The Ugly Truth Of Korean Dog Meat Farms Just Miles Away From Winter Olympics

  • 14/02/2018
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Right outside Pyeongchang and the excitement of the Winter Olympic games is a dog meat farm that journalists Martin Rogers and Sandy Hooper were able to investigate. The footage that came from the report is awful and terrifying for western audiences but important for everyone to see. 

The reality is that the Korean dog meat trade is alive and well.

Hundreds of dogs ranging from hounds to St. Bernards to retrievers are crammed into long rows of cages awaiting slaughter. The meat is used for everything from dog salad, dog ribs, dog stew, and dog hot pot. And while the restaurants near the Olympic venues were told to take outside signage advertising dog meat down, the delicacies are still offered on the menu. 

The journalists are noticeably rattled as they walk through tents with hundreds of crying, emaciated dogs sitting over their own faeces suffering from wounds and sores, waiting for their turn to die. And the dogs do seem to understand they have little time left.

The problem is that dog meat in Korean culture is said to have “mythical properties that boost restorative powers and increase virility.”. The meat is largely eaten by the older Korean population and the government is afraid of the backlash if they ban dog meat. There are also many who look to chicken and beef factory farms in the United States and see nothing different. 

The Pyeongchang Winter Olympic committee is aware of the controversy and tried their best to hide the realities of dog consumption from the millions of foreigners flocking to Pyeongchang to see the winter games.

“We are aware of the international concern around the consumption of dog meat in Korea,” reads an organizing committee statement. “This is a matter which the government should address. We hope that this issue will not impact on the delivery or reputation of the Games and the province and we will support the work of the province and government on this topic as needed. Also, dog meat will not be served at any Games venue.”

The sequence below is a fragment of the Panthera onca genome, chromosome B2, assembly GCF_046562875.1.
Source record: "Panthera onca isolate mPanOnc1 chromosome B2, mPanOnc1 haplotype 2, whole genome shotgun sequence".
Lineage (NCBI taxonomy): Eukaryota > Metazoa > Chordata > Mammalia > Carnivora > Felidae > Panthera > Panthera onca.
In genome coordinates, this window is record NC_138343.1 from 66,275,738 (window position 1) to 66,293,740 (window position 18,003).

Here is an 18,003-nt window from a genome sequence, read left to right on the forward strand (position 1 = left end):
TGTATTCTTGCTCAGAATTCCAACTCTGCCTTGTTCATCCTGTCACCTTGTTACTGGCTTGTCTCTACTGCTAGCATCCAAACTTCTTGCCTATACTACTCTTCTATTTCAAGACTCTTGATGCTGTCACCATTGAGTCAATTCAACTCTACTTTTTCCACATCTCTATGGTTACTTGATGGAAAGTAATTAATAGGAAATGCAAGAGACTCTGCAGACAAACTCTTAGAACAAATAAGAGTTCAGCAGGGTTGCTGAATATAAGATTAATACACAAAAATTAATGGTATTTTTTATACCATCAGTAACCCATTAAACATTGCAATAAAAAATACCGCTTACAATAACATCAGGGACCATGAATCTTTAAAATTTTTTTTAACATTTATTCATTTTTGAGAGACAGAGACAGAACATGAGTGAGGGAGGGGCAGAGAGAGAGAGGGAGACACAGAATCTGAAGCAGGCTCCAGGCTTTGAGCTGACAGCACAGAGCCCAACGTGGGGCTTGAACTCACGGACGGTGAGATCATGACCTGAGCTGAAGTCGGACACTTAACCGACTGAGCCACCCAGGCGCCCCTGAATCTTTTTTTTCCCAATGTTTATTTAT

There is, however, some good news. Fewer South Koreans, especially in the younger generations, are eating dog meat, which in turn, is decreasing demand. South Korea’s president Moon Jae-In even adopted a dog rescued from a farm, which means times are changing. 

Rogers and Hooper visited a few dog farms that have since been shut down.

“The problem is that while smaller facilities close due to lack of business, larger, better-organized ones are popping up,” said Kiana Kang, director of programs and special animal welfare projects of American non-profit rescue organization Animal Hope and Wellness.

“This is the two Koreas. There is the beauty and the culture, and then there is this.”

Olympic athletes freestyle skier Gus Kenworthy and snowboarder Lindsey Jacobellis have used their time in the spotlight to bring attention to the plight of Korean dogs. Canadian figure skater Meagan Duhamel has already adopted a dog rescued from the meat trade. 

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